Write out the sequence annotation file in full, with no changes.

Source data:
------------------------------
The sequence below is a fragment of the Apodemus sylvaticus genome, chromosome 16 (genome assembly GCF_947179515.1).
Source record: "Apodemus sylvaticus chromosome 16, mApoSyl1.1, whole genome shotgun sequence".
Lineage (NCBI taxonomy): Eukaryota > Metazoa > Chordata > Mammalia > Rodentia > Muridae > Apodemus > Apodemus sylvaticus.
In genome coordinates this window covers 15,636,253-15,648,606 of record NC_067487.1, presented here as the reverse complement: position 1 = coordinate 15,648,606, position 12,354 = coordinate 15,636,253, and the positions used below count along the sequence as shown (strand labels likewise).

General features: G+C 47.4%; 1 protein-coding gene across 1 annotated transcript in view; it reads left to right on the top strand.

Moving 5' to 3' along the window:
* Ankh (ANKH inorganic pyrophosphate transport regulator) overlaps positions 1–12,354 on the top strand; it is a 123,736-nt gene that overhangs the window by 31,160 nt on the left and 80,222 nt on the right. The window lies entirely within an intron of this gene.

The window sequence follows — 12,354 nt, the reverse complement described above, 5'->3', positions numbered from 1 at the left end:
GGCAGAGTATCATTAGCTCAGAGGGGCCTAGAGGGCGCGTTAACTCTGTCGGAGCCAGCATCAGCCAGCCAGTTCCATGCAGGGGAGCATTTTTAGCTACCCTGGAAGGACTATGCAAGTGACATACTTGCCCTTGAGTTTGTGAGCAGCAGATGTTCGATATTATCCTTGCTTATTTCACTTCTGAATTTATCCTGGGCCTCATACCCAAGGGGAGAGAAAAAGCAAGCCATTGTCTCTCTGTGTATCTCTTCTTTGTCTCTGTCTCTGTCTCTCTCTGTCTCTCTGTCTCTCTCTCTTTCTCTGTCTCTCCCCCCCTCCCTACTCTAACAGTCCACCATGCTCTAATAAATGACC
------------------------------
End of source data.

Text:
The sequence below is a fragment of the Apodemus sylvaticus genome, chromosome 16 (genome assembly GCF_947179515.1).
Source record: "Apodemus sylvaticus chromosome 16, mApoSyl1.1, whole genome shotgun sequence".
Lineage (NCBI taxonomy): Eukaryota > Metazoa > Chordata > Mammalia > Rodentia > Muridae > Apodemus > Apodemus sylvaticus.
In genome coordinates this window covers 15,636,253-15,648,606 of record NC_067487.1, presented here as the reverse complement: position 1 = coordinate 15,648,606, position 12,354 = coordinate 15,636,253, and the positions used below count along the sequence as shown (strand labels likewise).

General features: G+C 47.4%; 1 protein-coding gene across 1 annotated transcript in view; it reads left to right on the top strand.

Moving 5' to 3' along the window:
* Ankh (ANKH inorganic pyrophosphate transport regulator) overlaps positions 1–12,354 on the top strand; it is a 123,736-nt gene that overhangs the window by 31,160 nt on the left and 80,222 nt on the right. The window lies entirely within an intron of this gene.

The window sequence follows — 12,354 nt, the reverse complement described above, 5'->3', positions numbered from 1 at the left end:
GGCAGAGTATCATTAGCTCAGAGGGGCCTAGAGGGCGCGTTAACTCTGTCGGAGCCAGCATCAGCCAGCCAGTTCCATGCAGGGGAGCATTTTTAGCTACCCTGGAAGGACTATGCAAGTGACATACTTGCCCTTGAGTTTGTGAGCAGCAGATGTTCGATATTATCCTTGCTTATTTCACTTCTGAATTTATCCTGGGCCTCATACCCAAGGGGAGAGAAAAAGCAAGCCATTGTCTCTCTGTGTATCTCTTCTTTGTCTCTGTCTCTGTCTCTCTCTGTCTCTCTGTCTCTCTCTCTTTCTCTGTCTCTCCCCCCCTCCCTACTCTAACAGTCCACCATGCTCTAATAAATGACC